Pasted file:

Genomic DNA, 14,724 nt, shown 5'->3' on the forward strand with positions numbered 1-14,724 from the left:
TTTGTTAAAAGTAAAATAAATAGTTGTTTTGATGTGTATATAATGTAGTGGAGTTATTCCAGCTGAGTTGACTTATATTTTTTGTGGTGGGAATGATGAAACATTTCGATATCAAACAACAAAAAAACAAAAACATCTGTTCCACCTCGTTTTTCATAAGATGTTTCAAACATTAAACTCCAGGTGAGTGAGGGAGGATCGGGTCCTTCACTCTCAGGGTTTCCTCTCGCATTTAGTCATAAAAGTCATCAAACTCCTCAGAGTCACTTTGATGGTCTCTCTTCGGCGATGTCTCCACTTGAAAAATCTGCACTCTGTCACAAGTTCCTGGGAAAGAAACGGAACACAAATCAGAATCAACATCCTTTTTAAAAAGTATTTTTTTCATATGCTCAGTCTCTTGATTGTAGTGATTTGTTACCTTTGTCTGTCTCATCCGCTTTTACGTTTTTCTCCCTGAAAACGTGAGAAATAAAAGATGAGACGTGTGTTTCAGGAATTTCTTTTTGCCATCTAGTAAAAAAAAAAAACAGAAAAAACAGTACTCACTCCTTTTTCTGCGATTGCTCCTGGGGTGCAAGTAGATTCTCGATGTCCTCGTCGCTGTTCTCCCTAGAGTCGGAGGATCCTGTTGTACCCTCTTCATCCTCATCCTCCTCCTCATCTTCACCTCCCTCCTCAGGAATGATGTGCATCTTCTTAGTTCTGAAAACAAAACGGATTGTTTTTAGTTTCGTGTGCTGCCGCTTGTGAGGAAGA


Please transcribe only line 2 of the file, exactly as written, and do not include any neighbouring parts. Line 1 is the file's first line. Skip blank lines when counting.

TTTGTTAAAAGTAAAATAAATAGTTGTTTTGATGTGTATATAATGTAGTGGAGTTATTCCAGCTGAGTTGACTTATATTTTTTGTGGTGGGAATGATGAAACATTTCGATATCAAACAACAAAAAAACAAAAACATCTGTTCCACCTCGTTTTTCATAAGATGTTTCAAACATTAAACTCCAGGTGAGTGAGGGAGGATCGGGTCCTTCACTCTCAGGGTTTCCTCTCGCATTTAGTCATAAAAGTCATCAAACTCCTCAGAGTCACTTTGATGGTCTCTCTTCGGCGATGTCTCCACTTGAAAAATCTGCACTCTGTCACAAGTTCCTGGGAAAGAAACGGAACACAAATCAGAATCAACATCCTTTTTAAAAAGTATTTTTTTCATATGCTCAGTCTCTTGATTGTAGTGATTTGTTACCTTTGTCTGTCTCATCCGCTTTTACGTTTTTCTCCCTGAAAACGTGAGAAATAAAAGATGAGACGTGTGTTTCAGGAATTTCTTTTTGCCATCTAGTAAAAAAAAAAAACAGAAAAAACAGTACTCACTCCTTTTTCTGCGATTGCTCCTGGGGTGCAAGTAGATTCTCGATGTCCTCGTCGCTGTTCTCCCTAGAGTCGGAGGATCCTGTTGTACCCTCTTCATCCTCATCCTCCTCCTCATCTTCACCTCCCTCCTCAGGAATGATGTGCATCTTCTTAGTTCTGAAAACAAAACGGATTGTTTTTAGTTTCGTGTGCTGCCGCTTGTGAGGAAGA